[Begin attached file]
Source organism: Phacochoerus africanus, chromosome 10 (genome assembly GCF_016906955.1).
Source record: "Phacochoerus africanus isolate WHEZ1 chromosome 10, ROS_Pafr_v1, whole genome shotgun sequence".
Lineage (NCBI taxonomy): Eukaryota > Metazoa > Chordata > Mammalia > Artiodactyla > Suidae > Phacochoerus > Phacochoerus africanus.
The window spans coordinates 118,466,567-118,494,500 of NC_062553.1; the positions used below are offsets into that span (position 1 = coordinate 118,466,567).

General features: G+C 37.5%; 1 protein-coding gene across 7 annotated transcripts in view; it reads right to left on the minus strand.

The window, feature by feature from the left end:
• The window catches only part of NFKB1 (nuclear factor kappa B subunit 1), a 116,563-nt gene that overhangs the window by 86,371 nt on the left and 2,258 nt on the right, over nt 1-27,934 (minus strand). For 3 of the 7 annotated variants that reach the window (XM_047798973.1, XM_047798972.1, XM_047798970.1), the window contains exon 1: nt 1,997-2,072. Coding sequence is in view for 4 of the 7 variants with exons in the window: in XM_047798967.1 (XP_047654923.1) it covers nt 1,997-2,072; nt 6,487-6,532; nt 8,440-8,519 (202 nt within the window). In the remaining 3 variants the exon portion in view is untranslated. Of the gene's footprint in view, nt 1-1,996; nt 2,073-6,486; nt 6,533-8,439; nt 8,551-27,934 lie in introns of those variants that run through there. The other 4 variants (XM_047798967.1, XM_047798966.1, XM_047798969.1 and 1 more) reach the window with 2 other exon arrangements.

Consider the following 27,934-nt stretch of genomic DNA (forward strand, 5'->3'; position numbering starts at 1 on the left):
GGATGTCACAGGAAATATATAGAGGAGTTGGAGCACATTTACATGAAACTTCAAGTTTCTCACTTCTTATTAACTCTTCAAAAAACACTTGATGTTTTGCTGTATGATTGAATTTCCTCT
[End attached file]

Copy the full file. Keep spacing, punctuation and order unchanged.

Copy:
Source organism: Phacochoerus africanus, chromosome 10 (genome assembly GCF_016906955.1).
Source record: "Phacochoerus africanus isolate WHEZ1 chromosome 10, ROS_Pafr_v1, whole genome shotgun sequence".
Lineage (NCBI taxonomy): Eukaryota > Metazoa > Chordata > Mammalia > Artiodactyla > Suidae > Phacochoerus > Phacochoerus africanus.
The window spans coordinates 118,466,567-118,494,500 of NC_062553.1; the positions used below are offsets into that span (position 1 = coordinate 118,466,567).

General features: G+C 37.5%; 1 protein-coding gene across 7 annotated transcripts in view; it reads right to left on the minus strand.

The window, feature by feature from the left end:
• The window catches only part of NFKB1 (nuclear factor kappa B subunit 1), a 116,563-nt gene that overhangs the window by 86,371 nt on the left and 2,258 nt on the right, over nt 1-27,934 (minus strand). For 3 of the 7 annotated variants that reach the window (XM_047798973.1, XM_047798972.1, XM_047798970.1), the window contains exon 1: nt 1,997-2,072. Coding sequence is in view for 4 of the 7 variants with exons in the window: in XM_047798967.1 (XP_047654923.1) it covers nt 1,997-2,072; nt 6,487-6,532; nt 8,440-8,519 (202 nt within the window). In the remaining 3 variants the exon portion in view is untranslated. Of the gene's footprint in view, nt 1-1,996; nt 2,073-6,486; nt 6,533-8,439; nt 8,551-27,934 lie in introns of those variants that run through there. The other 4 variants (XM_047798967.1, XM_047798966.1, XM_047798969.1 and 1 more) reach the window with 2 other exon arrangements.

Consider the following 27,934-nt stretch of genomic DNA (forward strand, 5'->3'; position numbering starts at 1 on the left):
GGATGTCACAGGAAATATATAGAGGAGTTGGAGCACATTTACATGAAACTTCAAGTTTCTCACTTCTTATTAACTCTTCAAAAAACACTTGATGTTTTGCTGTATGATTGAATTTCCTCT